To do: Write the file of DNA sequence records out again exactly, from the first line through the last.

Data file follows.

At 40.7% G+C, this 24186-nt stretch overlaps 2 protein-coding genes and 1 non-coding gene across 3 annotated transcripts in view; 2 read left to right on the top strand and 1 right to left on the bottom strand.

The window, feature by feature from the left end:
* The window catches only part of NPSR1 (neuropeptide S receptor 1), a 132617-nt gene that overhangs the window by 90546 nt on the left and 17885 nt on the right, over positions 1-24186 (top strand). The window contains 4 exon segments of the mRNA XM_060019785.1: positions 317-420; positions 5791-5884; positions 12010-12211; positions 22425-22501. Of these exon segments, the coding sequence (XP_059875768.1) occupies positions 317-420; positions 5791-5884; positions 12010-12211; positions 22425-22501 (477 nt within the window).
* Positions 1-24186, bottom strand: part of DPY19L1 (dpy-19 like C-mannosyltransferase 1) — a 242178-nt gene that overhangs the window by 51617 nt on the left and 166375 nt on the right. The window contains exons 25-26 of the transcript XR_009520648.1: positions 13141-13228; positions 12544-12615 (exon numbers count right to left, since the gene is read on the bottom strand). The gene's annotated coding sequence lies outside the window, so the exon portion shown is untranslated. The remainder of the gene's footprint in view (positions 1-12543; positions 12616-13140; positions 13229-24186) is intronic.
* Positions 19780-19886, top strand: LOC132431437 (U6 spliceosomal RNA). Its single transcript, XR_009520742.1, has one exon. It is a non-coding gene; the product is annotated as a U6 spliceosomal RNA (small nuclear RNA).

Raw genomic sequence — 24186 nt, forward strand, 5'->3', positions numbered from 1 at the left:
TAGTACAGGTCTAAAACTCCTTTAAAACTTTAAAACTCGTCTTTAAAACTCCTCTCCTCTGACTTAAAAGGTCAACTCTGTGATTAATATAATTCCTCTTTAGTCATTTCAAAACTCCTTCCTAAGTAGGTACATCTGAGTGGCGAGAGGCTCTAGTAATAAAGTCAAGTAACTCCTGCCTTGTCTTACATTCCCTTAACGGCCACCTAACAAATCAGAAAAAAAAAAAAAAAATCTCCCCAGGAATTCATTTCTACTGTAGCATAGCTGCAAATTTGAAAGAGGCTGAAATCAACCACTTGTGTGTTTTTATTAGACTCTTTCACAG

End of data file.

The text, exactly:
At 40.7% G+C, this 24186-nt stretch overlaps 2 protein-coding genes and 1 non-coding gene across 3 annotated transcripts in view; 2 read left to right on the top strand and 1 right to left on the bottom strand.

The window, feature by feature from the left end:
* The window catches only part of NPSR1 (neuropeptide S receptor 1), a 132617-nt gene that overhangs the window by 90546 nt on the left and 17885 nt on the right, over positions 1-24186 (top strand). The window contains 4 exon segments of the mRNA XM_060019785.1: positions 317-420; positions 5791-5884; positions 12010-12211; positions 22425-22501. Of these exon segments, the coding sequence (XP_059875768.1) occupies positions 317-420; positions 5791-5884; positions 12010-12211; positions 22425-22501 (477 nt within the window).
* Positions 1-24186, bottom strand: part of DPY19L1 (dpy-19 like C-mannosyltransferase 1) — a 242178-nt gene that overhangs the window by 51617 nt on the left and 166375 nt on the right. The window contains exons 25-26 of the transcript XR_009520648.1: positions 13141-13228; positions 12544-12615 (exon numbers count right to left, since the gene is read on the bottom strand). The gene's annotated coding sequence lies outside the window, so the exon portion shown is untranslated. The remainder of the gene's footprint in view (positions 1-12543; positions 12616-13140; positions 13229-24186) is intronic.
* Positions 19780-19886, top strand: LOC132431437 (U6 spliceosomal RNA). Its single transcript, XR_009520742.1, has one exon. It is a non-coding gene; the product is annotated as a U6 spliceosomal RNA (small nuclear RNA).

Raw genomic sequence — 24186 nt, forward strand, 5'->3', positions numbered from 1 at the left:
TAGTACAGGTCTAAAACTCCTTTAAAACTTTAAAACTCGTCTTTAAAACTCCTCTCCTCTGACTTAAAAGGTCAACTCTGTGATTAATATAATTCCTCTTTAGTCATTTCAAAACTCCTTCCTAAGTAGGTACATCTGAGTGGCGAGAGGCTCTAGTAATAAAGTCAAGTAACTCCTGCCTTGTCTTACATTCCCTTAACGGCCACCTAACAAATCAGAAAAAAAAAAAAAAAATCTCCCCAGGAATTCATTTCTACTGTAGCATAGCTGCAAATTTGAAAGAGGCTGAAATCAACCACTTGTGTGTTTTTATTAGACTCTTTCACAG